May 23, 2015, by Alex Kirby
Clouds over tropical rainforest in Madre de Dios, Peru.
Image: Oscar de Lama via Flickr
Eminent conservationist says climate change’s major threat to the world’s tropical rainforests comes not from heat, but from drought and uncertain rainfall. LONDON, 23 May, 2015 – Rising temperatures will not themselves spell disaster for the world’s rainforests. It is the droughts and unpredictable rainfall patterns, which climate change is already worsening, that will settle the forests’ fate before the century ends, according to a new book. Claude Martin, who has worked in tropical rainforest conservation since the 1970s, is author of On the Edge, commissioned by the Club of Rome, which published the seminal Limits to Growth report in 1972. Since then, nearly 50% of the world’s forest cover has disappeared. Martin, a former director-general of WWF International, recognises that there are many drivers of forest damage and destruction − including the pressures of the global economy for animal feed and food for humans, and the worldwide demand for biofuels.
Acknowledging the progress made in science and conservation, he reminds his readers that the forests are not just huge repositories of biodiversity, but an essential ecosystem providing everyone on the planet with fresh water, clean air and climate regulation. Evaluating the impact of climate change on rainforests means focusing on the length of dry seasons and water stress, rather than temperature, Martin writes. The likeliest cause of forest collapse and severe risks of reaching a tipping point is not temperature rise, but the change from the dependable rainfall patterns of the past, and the probability of increasing droughts and forest fires. He sees a likelihood of drought and fires increasing − not least in the Amazon − because of the way in which climate change is fuelling El Niño and La Niña, the twin periodic temperature disruptions that occur every few years in the eastern Pacific Ocean. Known together as the El Niño-Southern Oscillation (ENSO), their impacts spread for thousands of miles.
“Lethargy of governments and the impotence of the intergovernmental system make it very unlikely that average global warming will be kept below 2°C”
Martin is one of those scientists who are convinced that climate change will intensify ENSOs. As global warming effects become stronger, ENSO events become more frequent, rainfall drops further because of forest loss and fragmentation, and droughts are likely to become more common and more severe. And so the vicious circle becomes a constant downward spiral. “When the 20th century’s strongest ENSO occurred in 1997/98,” Martin writes, “it was considered to be an unusual phenomenon. . . . [It] caused severe drought in Amazonia, Southeast Asia and Mexico, and had massive effects on the net primary productivity of forests, thus their capacity of carbon storage as well as forest fires.” After another severe drought in 2001, following another ENSO event, about a third of the Amazon forests stored significantly less carbon and became vulnerable to fire. Two more droughts followed soon after, in 2005 and 2010. The first was estimated to be a once-in-a-century occurrence.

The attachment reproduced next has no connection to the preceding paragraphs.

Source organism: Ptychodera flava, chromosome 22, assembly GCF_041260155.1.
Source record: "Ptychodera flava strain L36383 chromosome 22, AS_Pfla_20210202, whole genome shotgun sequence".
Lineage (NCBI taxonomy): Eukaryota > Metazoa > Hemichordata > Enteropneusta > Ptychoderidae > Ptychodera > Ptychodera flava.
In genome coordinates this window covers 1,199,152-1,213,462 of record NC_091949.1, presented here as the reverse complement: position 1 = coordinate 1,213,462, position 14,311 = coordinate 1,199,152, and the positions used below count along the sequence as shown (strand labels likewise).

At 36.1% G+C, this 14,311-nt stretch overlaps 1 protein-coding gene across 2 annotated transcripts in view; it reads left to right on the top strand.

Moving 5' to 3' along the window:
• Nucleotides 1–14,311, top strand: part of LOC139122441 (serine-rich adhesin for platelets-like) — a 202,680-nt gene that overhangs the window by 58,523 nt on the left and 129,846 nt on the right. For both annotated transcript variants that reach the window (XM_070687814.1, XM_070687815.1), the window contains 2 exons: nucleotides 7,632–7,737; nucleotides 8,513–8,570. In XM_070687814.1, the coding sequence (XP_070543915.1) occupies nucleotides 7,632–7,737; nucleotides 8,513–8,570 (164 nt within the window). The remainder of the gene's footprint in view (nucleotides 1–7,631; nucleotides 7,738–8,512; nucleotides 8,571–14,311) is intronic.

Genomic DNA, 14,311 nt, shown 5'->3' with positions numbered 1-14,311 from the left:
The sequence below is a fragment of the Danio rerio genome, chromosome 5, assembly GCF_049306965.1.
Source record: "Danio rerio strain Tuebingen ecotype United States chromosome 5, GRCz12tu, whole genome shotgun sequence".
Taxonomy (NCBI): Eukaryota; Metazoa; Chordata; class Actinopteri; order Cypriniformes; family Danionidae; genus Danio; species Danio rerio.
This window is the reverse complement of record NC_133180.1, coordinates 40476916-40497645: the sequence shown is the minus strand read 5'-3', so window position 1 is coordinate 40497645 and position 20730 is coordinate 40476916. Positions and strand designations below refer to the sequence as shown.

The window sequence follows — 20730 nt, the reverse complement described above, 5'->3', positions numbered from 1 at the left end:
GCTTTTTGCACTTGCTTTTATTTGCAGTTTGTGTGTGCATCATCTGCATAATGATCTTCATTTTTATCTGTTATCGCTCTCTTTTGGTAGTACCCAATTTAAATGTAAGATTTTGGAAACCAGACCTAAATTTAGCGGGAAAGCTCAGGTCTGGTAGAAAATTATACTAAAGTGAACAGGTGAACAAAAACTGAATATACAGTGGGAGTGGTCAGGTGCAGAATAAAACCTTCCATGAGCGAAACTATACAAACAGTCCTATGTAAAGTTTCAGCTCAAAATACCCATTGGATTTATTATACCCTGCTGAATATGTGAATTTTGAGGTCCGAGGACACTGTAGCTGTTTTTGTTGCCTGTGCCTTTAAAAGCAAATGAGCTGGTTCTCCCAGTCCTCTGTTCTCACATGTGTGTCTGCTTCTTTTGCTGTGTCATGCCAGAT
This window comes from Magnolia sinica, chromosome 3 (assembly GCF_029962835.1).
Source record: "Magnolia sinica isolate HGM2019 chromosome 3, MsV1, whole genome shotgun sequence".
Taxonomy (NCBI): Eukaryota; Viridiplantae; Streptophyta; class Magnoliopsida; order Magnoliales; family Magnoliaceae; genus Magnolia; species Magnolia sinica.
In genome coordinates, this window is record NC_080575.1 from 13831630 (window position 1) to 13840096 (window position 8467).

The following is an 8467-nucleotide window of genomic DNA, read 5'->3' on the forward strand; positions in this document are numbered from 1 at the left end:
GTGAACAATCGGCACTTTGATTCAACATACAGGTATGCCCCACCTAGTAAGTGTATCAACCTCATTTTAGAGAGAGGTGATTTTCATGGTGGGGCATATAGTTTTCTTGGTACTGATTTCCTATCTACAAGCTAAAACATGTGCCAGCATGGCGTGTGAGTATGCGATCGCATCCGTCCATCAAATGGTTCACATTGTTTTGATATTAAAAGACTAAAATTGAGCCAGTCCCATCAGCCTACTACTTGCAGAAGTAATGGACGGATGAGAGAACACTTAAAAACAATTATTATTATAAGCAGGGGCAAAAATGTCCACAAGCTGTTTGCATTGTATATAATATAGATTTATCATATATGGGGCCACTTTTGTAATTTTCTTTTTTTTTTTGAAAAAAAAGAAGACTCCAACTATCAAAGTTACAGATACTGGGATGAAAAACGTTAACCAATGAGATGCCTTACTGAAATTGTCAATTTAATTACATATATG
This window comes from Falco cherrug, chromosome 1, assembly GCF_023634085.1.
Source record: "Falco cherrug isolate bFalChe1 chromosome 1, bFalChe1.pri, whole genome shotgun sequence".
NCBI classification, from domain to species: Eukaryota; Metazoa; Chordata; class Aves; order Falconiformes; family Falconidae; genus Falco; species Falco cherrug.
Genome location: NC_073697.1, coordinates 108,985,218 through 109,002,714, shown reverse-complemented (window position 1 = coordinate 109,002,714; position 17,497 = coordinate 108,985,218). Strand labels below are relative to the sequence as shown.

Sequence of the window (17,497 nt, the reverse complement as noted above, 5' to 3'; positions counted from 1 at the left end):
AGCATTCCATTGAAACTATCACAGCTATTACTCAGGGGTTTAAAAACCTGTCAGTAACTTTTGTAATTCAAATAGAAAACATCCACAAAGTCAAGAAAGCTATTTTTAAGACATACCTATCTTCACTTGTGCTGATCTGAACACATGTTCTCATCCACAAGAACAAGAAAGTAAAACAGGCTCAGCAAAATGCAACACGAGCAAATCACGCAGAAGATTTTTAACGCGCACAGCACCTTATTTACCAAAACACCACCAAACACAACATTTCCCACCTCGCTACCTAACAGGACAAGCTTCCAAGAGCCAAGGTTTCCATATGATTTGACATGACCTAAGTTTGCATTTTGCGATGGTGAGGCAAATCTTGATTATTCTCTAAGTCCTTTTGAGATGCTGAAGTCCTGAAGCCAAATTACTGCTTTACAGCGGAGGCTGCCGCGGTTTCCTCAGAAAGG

Martin’s concerns are not confined to Amazonia. He cites modelling by the Intergovernmental Panel on Climate Change, which shows that Africa is expected to warm by 3-4°C by the end of the century − the fastest warming since the end of the last ice age around 11,500 years ago. This would expose the great Congo Basin forest to the risk of severe damage. Globally, Martin is not hopeful. “The current rate of greenhouse gas emissions, the lethargy of governments and the impotence of the intergovernmental system make it very unlikely that average global warming will be kept below 2°C,” he says. Under a mid-range emissions scenario, atmospheric CO2 concentrations are likely to rise by the end of the century to levels not seen in the last 50 million years. But he thinks the forest crisis will be developing uncontrollably some decades before then. He predicts: “The decisive period for the long-term future of the rainforests . . . will be the second half of the century, when global warming is likely to exceed 2°C above the pre-industrial global average. “It will be too late then to avoid a dangerous tipping point of self-reinforcing climate change.” – Climate News Network
- On the Edge − The State and Fate of the World’s Tropical Rainforests. A Report to the Club of Rome, by Claude Martin (Greystone Books, £20/US$32.95).
Alex Kirby is a former BBC journalist and environment correspondent. He now works with universities, charities and international agencies to improve their media skills, and with journalists in the developing world keen to specialise in environmental reporting.